1. Limited time only! Sign up for a free 30min personal tutor trial with Chegg Tutors
    Dismiss Notice
Dismiss Notice
Join Physics Forums Today!
The friendliest, high quality science and math community on the planet! Everyone who loves science is here!

Homework Help: Help with an integral

  1. Mar 11, 2014 #1
    1. The problem statement, all variables and given/known data

    ∫(x^3)/(x^2 + 9) dx

    2. Relevant equations

    3. The attempt at a solution

    This question can be solved using long division, but I just wanted to know why I can't do it this other way.

    So I start with one substitution, t = x^2, dt = 2xdx.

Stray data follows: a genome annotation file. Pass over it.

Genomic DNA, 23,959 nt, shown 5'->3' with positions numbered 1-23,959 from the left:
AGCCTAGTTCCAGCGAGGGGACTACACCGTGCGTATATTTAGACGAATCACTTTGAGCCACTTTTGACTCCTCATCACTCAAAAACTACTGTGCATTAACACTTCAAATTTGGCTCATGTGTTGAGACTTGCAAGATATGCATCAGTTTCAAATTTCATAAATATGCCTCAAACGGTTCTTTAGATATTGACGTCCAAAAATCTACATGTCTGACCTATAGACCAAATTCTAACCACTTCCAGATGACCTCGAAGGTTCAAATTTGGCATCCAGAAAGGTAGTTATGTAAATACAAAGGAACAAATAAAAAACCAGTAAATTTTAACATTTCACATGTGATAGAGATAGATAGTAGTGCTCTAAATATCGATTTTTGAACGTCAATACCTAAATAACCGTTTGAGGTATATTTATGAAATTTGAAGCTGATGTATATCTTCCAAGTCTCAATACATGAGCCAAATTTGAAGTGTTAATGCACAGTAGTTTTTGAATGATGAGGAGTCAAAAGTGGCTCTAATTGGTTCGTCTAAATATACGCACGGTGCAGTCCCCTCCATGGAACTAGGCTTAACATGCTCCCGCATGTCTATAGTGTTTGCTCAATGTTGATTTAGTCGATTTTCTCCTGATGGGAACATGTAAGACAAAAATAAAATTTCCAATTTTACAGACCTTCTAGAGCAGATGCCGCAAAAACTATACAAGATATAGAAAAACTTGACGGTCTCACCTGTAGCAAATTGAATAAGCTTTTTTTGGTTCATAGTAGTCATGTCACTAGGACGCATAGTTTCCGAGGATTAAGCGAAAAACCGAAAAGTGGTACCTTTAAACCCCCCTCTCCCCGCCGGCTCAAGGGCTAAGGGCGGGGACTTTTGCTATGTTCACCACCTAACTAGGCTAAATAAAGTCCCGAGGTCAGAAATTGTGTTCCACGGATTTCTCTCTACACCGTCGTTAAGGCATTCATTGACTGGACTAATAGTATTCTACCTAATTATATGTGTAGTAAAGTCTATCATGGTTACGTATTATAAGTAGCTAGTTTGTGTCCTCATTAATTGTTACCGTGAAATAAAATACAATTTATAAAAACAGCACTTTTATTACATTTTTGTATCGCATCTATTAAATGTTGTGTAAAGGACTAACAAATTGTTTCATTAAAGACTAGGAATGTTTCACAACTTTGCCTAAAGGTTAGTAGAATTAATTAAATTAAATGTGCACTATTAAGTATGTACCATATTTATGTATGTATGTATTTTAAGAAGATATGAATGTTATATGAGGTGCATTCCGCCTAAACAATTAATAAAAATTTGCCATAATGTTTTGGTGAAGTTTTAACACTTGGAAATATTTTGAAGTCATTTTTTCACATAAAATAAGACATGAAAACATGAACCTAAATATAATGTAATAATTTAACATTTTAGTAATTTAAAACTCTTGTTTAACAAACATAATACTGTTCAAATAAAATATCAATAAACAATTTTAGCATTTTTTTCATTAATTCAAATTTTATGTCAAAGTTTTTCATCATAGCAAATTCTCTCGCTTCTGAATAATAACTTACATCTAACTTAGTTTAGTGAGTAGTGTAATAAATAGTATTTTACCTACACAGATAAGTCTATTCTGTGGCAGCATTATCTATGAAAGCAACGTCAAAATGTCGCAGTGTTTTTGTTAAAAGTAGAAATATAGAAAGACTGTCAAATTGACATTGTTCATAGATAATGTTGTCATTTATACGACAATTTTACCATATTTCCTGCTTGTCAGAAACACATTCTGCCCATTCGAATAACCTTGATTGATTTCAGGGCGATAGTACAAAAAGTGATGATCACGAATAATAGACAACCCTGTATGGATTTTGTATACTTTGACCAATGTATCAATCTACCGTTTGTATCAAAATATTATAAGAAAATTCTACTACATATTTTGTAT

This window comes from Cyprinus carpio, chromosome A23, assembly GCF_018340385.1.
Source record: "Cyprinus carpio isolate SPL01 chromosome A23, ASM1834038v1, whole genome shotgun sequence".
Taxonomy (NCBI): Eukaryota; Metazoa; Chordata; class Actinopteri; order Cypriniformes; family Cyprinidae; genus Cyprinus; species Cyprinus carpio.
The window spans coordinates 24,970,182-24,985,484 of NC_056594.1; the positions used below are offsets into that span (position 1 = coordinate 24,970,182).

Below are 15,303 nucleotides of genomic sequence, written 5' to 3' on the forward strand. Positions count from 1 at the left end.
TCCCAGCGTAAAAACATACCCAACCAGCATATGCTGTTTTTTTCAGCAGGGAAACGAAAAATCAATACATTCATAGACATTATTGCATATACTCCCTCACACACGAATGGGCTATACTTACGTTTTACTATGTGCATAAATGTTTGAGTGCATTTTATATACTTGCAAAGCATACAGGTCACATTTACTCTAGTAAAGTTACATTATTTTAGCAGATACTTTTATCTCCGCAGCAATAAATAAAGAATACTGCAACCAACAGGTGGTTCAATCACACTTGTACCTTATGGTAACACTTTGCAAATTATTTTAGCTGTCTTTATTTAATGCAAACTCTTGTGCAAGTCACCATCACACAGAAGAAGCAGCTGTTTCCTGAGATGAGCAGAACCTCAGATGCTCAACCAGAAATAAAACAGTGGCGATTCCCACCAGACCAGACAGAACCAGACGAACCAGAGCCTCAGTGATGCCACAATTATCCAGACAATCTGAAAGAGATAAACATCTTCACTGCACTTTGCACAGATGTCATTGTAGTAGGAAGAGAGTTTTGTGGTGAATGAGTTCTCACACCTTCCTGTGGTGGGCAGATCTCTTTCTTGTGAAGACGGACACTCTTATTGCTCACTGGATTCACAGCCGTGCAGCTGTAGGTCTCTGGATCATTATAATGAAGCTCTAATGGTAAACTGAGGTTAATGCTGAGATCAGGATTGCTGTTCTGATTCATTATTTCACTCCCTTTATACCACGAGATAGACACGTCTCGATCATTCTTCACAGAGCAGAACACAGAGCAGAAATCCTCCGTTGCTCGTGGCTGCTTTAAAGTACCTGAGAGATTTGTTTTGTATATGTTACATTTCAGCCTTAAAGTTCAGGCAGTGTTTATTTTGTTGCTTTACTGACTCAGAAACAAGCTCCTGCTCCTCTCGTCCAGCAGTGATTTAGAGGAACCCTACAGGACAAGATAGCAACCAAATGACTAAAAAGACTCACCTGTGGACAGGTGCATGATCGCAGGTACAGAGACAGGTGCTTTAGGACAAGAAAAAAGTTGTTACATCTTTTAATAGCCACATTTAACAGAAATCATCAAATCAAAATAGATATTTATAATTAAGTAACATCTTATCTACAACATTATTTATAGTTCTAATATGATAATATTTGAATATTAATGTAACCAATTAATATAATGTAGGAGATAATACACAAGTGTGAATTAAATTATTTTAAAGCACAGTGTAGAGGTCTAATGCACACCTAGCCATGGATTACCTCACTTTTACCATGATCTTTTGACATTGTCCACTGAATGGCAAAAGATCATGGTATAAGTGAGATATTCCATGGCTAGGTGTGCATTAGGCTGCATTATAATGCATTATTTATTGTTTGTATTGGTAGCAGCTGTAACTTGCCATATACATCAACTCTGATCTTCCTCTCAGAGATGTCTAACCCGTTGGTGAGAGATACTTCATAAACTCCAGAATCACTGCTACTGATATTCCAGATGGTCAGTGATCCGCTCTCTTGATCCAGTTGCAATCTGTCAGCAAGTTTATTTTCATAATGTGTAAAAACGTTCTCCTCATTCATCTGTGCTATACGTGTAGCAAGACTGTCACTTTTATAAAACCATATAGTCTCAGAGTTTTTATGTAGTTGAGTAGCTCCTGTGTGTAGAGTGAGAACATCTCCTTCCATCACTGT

By taking out 1/2 from the integrand, I can make the integral:
    ∫(t dt)/(t + 9)
    Then, using another substitution, u = t + 9, t = u - 9, du = dt
    I make the equation into:
    ∫(u - 9)du / (u)

    Separating the integrand into two separate integrals, I can solve it, and it becomes:
    1/2 [(x^2 + 9) - 9ln(x^2 + 9)] + C
    However, this isn't the right answer because the right answer does't contain a 9/2 constant inside. Why can't I solve this integral this way? Thanks for any help in advance.
  2. jcsd
  3. Mar 11, 2014 #2


    Staff: Mentor

    Your answer is correct, and differs from the result obtained by long division by a constant. After all, C and C + 9/2 are just constants. If you differentiate both answers, you get the integrand you started with.
Share this great discussion with others via Reddit, Google+, Twitter, or Facebook

Have something to add?
Draft saved Draft deleted